Birth of Tragedy

An interview with Birth of Tragedy's Cory Divine
by Mike Huberty
October 2016

drummer Ryan Peterson and guitarist Cory Divine of Madison's legendary metallers Birth Of Tragedy

drummer Ryan Peterson and guitarist Cory Divine of Madison's legendary metallers Birth Of Tragedy

Two-man heavy metal juggernaut BIRTH OF TRAGEDY ripped through the Madison scene in the late 90s and early 2000s with a blend of prog and hardcore. Singer/guitarist Cory Divine and drummer Ryan Peterson delivered a concentrated sonic enema of what they called "Cathartic Metal" that was often more about emotional release than it was about entertainment. After quickly becoming Midwest metal darlings and even a tour with MUDVAYNE, the duo decided to take a break from the music and since 2002 have only sporadically recorded and released music. The good news is that they're back this month for the Maximum Ink Halloween Spooktacular on October 29th and we spoke with Cory from the band about what they've been up to and where they're going.

MAXIMUM INK: BIRTH OF TRAGEDY is back after a hiatus. On your Facebook page, you mention success and excess getting to your heads, what does that mean?
Part of that is just Spinal Tap-esque sarcasm. Like one of the final scenes where they're talking about what happens after the band ends, "The end is something that's happening, but not happening". Funny thing is, I think we may have been at that very pool side roof top when we played in Hollywood with MUDVAYNE many years ago. On a more serious note, we just kind of moved into a different chapter of life for a while, domestication, families, careers, school, etc... Ryan and I are pretty much best friends so this band has always been an extension of that, ever since we drifted away from "rock" per se and started delving into heavier territory when we were about 20, we've always stayed connected. Our families are close, we still go to shows together, hang out all the time. There were months that would go by where the drums/guitars sat idle in the basement but yet we always stayed connected. If we felt the itch, we'd rock out a few old ones, but it wasn't really until last fall when I started seriously writing again that things began to take form for this new chapter.

MI: How do you think the Madison music scene has changed in the 18 years since you've formed the band?
In some ways I see more metal in this city, but in other ways I'm not so sure. I wish the really heavy, experimental scene was bigger but I've always thought it's a tough demographic to maintain that style of music in. The college atmosphere creates a kind of transient scene that's always changing, which is awesome in some ways, but makes it tough to sustain sometimes. Hopefully that doesn't come off as too pretentious! To give another Spinal Tap quote, "too much fucking perspective"!

MI: How have you and Ryan changed as performers and songwriters?
I think we're playing with a different kind of passion. The same level as when we were younger, but I think of our days playing O'Cayz, The Anchor Inn, The Rock Shop in Milwaukee, etc..., and it was balls to the wall catharsis. It's still that for sure, but in certain ways it's more controlled, more expansive. More melody here and there, but then at times, there's a hint of progressive black metal, think Enslaved for example. We're just excited to play some of this new shit we've been carving out for the past few months.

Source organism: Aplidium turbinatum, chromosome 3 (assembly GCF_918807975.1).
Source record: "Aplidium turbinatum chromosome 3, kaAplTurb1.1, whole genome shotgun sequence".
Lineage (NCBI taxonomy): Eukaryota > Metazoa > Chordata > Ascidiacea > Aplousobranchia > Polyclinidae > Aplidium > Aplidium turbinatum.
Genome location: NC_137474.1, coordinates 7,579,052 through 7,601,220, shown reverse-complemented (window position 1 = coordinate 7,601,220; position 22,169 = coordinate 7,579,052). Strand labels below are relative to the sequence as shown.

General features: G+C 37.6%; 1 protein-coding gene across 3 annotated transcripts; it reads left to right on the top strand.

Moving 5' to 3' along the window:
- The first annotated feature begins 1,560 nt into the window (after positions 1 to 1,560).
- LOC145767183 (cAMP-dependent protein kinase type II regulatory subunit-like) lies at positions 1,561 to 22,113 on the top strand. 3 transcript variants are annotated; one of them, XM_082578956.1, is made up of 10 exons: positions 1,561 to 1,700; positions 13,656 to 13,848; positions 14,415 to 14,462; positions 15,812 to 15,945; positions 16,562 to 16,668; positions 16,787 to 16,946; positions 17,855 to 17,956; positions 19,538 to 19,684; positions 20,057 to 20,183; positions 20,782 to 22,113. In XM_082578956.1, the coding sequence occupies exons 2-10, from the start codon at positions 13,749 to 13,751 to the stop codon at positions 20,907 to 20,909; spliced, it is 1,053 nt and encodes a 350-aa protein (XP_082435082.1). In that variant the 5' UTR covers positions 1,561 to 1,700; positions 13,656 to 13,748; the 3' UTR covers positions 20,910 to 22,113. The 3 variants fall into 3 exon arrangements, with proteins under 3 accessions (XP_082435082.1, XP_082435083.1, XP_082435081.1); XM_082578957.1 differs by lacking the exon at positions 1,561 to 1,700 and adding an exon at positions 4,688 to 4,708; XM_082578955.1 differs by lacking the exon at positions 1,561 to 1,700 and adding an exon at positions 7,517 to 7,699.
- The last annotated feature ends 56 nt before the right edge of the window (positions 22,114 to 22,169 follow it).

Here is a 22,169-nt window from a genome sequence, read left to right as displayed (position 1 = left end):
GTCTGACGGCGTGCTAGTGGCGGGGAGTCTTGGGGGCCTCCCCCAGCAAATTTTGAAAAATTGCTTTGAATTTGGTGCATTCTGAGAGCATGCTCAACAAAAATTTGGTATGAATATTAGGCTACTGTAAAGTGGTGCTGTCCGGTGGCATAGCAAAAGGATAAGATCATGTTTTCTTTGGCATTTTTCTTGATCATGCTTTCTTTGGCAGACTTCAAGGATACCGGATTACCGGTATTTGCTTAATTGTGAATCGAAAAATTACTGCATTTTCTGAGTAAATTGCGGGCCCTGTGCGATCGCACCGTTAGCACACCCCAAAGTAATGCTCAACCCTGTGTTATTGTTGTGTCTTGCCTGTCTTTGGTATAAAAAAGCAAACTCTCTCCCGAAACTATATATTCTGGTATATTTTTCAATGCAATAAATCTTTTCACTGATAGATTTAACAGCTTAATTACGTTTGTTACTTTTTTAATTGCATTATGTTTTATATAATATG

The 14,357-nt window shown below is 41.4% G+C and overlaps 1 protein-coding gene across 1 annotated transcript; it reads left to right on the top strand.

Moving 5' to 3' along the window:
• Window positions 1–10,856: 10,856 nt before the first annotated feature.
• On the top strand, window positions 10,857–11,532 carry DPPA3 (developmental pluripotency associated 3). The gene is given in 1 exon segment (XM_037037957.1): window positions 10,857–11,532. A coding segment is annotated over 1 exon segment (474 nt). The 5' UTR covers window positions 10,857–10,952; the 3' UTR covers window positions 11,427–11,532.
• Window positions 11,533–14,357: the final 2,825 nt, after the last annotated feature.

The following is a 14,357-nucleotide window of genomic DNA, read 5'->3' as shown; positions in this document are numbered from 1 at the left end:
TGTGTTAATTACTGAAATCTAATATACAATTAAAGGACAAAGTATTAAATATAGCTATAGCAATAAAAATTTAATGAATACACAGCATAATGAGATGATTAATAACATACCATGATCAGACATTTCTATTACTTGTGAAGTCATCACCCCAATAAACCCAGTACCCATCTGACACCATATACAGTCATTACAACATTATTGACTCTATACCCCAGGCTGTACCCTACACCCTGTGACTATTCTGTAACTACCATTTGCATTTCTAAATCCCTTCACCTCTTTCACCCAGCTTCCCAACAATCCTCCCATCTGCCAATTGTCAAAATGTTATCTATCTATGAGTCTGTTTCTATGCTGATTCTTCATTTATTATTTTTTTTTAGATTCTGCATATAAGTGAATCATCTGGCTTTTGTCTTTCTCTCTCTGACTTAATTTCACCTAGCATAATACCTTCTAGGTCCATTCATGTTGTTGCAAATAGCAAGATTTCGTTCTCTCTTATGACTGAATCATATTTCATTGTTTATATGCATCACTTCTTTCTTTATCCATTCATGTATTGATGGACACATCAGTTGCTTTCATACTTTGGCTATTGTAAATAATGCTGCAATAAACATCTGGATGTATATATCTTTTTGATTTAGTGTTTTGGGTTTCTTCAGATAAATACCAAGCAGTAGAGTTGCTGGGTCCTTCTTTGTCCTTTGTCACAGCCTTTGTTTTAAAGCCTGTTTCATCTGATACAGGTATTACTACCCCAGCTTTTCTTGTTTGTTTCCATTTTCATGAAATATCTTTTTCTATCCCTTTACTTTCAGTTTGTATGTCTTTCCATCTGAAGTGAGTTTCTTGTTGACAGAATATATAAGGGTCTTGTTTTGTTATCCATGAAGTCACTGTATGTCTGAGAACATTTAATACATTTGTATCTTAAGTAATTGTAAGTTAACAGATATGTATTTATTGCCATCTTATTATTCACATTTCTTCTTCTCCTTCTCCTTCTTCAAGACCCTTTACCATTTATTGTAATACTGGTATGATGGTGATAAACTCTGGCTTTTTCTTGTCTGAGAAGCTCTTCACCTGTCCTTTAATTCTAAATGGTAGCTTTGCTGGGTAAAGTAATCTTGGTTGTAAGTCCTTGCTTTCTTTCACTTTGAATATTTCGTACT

MI: What are you finding inspiration in today that you haven't in the past?
What initiated a lot of the desire to start writing again was an opportunity I had to attend a traditional sweat lodge ceremony about a year ago outside of Nashville. It was one of the most powerful experiences of my life. Intense and transcendent. It changed me and sparked this sense of urgency that we still have plenty of gas in the tank left. I came back from that and kind of had this art for art's sake idea... Even if we don't ever play this shit live, lets feed the creative fire. It's healing and I believe it's connecting with something regardless if it's heard or not. That may sound strange and existential, but it's connecting with an energy on a personal level that is kind of mystical. Now that it's starting to gain momentum, we can't wait to get out of our heads and bring it to a live form.

MI: Are you guys recording anything new? What's the plan for the future of the group?
I'm such a novice when it comes to home recording or really anything technology related so I took the easiest route possible to put together demos over last winter - Garageband! We're slowly throwing them up on the Facebook page with the disclaimer that they're just programmed drums, but man I'd love to get back in the studio because obviously Ryan's percussion needs to be heard. What you're hearing on Facebook is drastically different than what you'll hear live from a percussion standpoint obviously. He brings these songs to life. We've had the opportunity to work with some awesome people over the years... We did our first record with Wendy Schneider at Coney Island, then Matt Faye at Sleepless Nights, then Conrad St. Clair who's the man behind Kicksville, then Mark Whitcomb at DNA. So the itch is definitely there, as we've had some great experiences in the studio.

MI: What can people expect from the live show at this year's Maximum Ink Spooktacular on October 29th?
The live show will be intense. Emotional, heavy, we've got a bit of a surprise for the last few songs that we're going to keep on the down low...

MI: Any other tidbits you want to mention to the Max Ink audience?
Gordon Lightfoot is the heaviest son of a bitch there is. Gordy's Gold man, Gordy's Gold.(2727) Page Views

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